On the Come Up by Angie Thomas
Publisher/Year: HarperAudio, 2019
Narrator: Bahni Turpin
Length: 11 hours, 43 minutes
What it is: A young adult novel about a 16-year-old girl named Bri who wants to become the next great rapper. Her father was a rapper who died before his time, but she doesn’t want to be a mini version of him, the way everyone thinks she’ll be; Bri is her own person with her own style. She’s feeling the pressure to succeed: her mother has lost her job and her neighborhood is ruled by gangs. If she can make it big, she can help her family.
Why I read it: Angie Thomas is a great writer.
What I thought: I read Thomas’s debut, The Hate U Give, and while I wasn’t as blown away by it as so many others were, I could appreciate the book; it just felt like Thomas was throwing too much in at once. I didn’t feel like that about On the Come Up; in fact, I liked it more than The Hate U Give. Here, all of the plot points — even the over-the-top ones — felt appropriate; Bri is trying to make it big as a rapper, after all. Thomas beautifully balances bigger social and political issues with the important, personal questions that teens face as they come of age.
Olive Kitteridge by Elizabeth Strout
Publisher/Year: Random House Audio, 2019
Narrator: Kimberly Farr
Length: 12 hours, 2 minutes
Source: Personal copy
What it is: A novel written as a collection of stories that are all somehow linked Olive Kitteridge, a retired schoolteacher in a sleepy Maine town. Some of the stories center around major moments in her life, while others only mention her in passing and instead focus on people who exist in her periphery.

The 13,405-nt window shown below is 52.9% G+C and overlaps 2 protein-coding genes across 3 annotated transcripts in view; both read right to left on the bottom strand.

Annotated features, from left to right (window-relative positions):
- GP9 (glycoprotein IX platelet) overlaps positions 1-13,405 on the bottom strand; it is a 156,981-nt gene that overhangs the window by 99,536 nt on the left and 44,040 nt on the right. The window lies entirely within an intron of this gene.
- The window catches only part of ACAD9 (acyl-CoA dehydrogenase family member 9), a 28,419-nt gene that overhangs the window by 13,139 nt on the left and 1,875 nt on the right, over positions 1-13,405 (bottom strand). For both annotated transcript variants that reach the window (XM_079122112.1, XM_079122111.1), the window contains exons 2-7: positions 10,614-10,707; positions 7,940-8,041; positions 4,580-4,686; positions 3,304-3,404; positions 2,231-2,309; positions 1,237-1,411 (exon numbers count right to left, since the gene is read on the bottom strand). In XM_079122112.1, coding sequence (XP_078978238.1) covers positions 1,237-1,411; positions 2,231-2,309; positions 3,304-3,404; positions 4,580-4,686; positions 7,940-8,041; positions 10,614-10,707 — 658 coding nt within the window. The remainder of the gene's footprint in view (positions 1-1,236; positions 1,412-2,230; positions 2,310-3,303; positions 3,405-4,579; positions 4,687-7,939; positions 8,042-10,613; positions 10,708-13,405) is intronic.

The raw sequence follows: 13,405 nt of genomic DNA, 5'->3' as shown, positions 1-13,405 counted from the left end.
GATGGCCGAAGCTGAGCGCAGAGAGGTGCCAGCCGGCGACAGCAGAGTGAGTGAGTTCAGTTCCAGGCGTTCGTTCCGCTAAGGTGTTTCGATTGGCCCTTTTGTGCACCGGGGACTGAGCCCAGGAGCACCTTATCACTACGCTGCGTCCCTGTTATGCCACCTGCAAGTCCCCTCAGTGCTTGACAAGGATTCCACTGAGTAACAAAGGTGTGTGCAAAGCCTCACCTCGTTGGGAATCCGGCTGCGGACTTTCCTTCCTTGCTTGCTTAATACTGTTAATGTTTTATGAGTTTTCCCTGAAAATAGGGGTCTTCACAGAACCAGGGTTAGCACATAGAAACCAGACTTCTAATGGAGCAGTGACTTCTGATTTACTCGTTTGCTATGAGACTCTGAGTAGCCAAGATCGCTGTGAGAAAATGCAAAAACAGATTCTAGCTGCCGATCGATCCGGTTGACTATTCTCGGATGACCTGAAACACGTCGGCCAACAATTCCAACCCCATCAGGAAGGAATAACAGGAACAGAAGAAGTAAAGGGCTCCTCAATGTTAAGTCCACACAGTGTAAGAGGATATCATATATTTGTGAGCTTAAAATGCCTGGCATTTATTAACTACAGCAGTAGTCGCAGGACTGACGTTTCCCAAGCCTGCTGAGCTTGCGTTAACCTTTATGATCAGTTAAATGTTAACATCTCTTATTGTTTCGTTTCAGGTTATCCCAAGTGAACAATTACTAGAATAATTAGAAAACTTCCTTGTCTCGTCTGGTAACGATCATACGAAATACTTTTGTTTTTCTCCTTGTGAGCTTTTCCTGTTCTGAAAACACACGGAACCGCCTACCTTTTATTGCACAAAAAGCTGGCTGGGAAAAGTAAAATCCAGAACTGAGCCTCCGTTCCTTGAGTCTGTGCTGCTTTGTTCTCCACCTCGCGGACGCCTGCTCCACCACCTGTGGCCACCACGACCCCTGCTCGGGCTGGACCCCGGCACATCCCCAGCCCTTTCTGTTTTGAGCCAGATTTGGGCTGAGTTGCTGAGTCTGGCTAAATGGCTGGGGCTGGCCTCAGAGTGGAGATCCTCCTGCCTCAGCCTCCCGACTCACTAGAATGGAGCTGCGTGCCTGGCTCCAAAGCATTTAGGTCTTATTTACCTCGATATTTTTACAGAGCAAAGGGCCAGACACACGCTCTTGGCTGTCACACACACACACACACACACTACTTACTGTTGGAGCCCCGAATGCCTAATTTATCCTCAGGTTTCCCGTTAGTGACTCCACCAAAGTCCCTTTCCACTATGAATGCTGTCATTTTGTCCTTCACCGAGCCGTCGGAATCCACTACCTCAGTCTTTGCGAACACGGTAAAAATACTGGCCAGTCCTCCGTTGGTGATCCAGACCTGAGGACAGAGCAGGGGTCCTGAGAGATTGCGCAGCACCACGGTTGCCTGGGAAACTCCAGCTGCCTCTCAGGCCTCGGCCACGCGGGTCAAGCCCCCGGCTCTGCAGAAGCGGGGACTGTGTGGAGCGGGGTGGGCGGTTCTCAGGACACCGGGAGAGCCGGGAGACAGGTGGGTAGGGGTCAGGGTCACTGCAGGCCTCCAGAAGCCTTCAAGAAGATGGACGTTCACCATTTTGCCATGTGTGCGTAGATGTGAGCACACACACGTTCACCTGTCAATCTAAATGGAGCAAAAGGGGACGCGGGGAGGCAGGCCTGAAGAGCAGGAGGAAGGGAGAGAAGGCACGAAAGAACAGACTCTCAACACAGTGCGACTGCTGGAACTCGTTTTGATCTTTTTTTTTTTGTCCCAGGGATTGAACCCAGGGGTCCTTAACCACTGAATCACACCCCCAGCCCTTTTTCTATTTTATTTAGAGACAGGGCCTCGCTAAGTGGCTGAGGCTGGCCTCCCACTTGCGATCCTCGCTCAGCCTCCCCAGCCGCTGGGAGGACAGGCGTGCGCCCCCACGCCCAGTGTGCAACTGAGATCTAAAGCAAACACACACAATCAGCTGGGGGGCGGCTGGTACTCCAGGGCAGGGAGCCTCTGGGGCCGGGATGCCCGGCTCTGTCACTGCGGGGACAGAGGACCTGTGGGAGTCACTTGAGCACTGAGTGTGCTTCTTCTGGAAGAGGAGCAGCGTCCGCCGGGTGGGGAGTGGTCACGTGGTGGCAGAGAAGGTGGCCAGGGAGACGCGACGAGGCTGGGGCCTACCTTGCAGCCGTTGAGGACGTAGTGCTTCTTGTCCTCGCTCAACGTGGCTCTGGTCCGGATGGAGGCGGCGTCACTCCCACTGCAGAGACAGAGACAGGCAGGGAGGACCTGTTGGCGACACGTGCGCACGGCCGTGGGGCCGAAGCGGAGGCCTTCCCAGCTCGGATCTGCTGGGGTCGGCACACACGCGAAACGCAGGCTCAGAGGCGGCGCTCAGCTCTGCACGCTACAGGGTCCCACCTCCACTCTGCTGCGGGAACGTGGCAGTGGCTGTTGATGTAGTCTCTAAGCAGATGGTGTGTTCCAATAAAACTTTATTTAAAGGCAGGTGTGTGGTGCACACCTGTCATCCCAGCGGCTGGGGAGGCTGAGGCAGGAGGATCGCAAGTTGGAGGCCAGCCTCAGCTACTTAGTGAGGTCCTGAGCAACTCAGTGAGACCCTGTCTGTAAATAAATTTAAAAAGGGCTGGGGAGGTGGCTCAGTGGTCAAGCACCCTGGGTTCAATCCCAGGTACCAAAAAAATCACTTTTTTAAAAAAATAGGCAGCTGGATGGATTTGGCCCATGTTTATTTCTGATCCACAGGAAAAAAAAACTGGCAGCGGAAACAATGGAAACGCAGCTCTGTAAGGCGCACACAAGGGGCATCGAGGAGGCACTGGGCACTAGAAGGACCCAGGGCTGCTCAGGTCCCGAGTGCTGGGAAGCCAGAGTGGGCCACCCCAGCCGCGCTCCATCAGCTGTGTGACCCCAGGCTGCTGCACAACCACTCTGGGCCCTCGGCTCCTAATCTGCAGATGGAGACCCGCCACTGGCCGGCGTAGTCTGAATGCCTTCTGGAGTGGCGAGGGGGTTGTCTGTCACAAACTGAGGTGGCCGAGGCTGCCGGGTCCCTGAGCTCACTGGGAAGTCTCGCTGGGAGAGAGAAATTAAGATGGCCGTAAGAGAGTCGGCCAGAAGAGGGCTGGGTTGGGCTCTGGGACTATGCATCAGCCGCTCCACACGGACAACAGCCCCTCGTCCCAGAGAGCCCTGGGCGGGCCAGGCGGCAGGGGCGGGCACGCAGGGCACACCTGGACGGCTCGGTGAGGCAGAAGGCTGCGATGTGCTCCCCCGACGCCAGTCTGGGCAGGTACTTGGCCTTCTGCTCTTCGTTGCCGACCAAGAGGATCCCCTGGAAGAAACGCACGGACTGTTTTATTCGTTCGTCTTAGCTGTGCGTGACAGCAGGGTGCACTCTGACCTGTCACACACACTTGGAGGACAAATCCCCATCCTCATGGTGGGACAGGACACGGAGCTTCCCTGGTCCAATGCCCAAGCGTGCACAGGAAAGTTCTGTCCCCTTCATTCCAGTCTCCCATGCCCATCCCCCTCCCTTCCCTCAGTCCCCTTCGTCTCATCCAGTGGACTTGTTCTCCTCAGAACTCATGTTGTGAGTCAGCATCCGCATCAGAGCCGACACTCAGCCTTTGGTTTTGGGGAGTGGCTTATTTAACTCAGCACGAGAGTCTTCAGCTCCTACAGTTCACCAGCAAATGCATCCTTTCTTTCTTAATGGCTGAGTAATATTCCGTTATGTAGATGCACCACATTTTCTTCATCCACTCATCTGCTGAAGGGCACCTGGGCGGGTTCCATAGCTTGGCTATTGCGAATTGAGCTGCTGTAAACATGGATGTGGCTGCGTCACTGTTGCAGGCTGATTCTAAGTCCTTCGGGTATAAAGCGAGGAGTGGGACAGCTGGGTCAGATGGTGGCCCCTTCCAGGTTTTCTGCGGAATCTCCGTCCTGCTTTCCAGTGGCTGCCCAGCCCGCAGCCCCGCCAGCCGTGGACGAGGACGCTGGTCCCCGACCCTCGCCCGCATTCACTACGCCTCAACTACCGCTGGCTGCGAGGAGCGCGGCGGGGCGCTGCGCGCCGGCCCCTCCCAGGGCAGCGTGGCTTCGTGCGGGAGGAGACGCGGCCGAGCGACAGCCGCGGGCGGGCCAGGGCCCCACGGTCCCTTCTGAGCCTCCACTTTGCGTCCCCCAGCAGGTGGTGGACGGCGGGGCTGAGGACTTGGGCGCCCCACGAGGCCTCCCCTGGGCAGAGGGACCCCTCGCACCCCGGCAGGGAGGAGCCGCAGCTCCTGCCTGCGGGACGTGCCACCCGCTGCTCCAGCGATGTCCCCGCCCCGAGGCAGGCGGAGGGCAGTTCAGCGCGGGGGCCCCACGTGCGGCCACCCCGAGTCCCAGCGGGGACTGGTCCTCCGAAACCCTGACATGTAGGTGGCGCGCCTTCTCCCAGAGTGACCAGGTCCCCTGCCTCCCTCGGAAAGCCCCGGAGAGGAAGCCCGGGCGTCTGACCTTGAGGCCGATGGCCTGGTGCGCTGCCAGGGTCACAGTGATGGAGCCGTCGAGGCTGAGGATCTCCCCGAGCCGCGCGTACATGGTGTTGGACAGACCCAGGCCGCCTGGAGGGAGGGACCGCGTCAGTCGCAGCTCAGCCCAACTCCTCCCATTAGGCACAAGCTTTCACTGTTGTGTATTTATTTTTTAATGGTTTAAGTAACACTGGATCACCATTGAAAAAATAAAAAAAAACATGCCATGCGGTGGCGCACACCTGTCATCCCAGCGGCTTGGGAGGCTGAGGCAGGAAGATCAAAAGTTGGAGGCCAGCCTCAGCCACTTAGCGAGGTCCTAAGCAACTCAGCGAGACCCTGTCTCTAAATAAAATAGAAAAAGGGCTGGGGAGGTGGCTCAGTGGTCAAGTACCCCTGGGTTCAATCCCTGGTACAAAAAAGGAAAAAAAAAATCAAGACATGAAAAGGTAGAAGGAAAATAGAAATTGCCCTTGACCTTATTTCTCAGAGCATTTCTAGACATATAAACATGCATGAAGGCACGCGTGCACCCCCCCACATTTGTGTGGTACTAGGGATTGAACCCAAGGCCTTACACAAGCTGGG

Why I read it: I bought this book a good decade ago because of the buzz, and then it went on to win the 2009 Pulitzer. But it’s been sitting on my shelf ever since! Truth be told, it’s still sitting on my shelf; I ended up buying it on audiobook earlier this year and finally listened to it during my work commute.
What I thought: I know it’s a novel, but since each chapter is more like a short story, the book is much like any other short story collection: some are stronger than others. But since the book is set in a small town where everyone knows everyone else’s business, the reader definitely gets a feel for the characters from different angles. As the title character, Olive naturally gets featured the most. She is a stubborn woman who had gone through some hardships and mostly sees herself living out her retirement years in peace. But her personality is sometimes too much for people, including her own son, and she can’t seem to understand how she pushes people away. It’s a beautiful book that excels at exploring its characters’ inner worlds.
I’ve been working my way through my Pulitzer Project for almost ten years now. I break it down into manageable goals — this year I’m focusing on the winners for the years ending in 9 — which also forces me to at least acknowledge the existence of some of my ugh titles (although it might take me another few decades to crack open the damn remaining Updike title).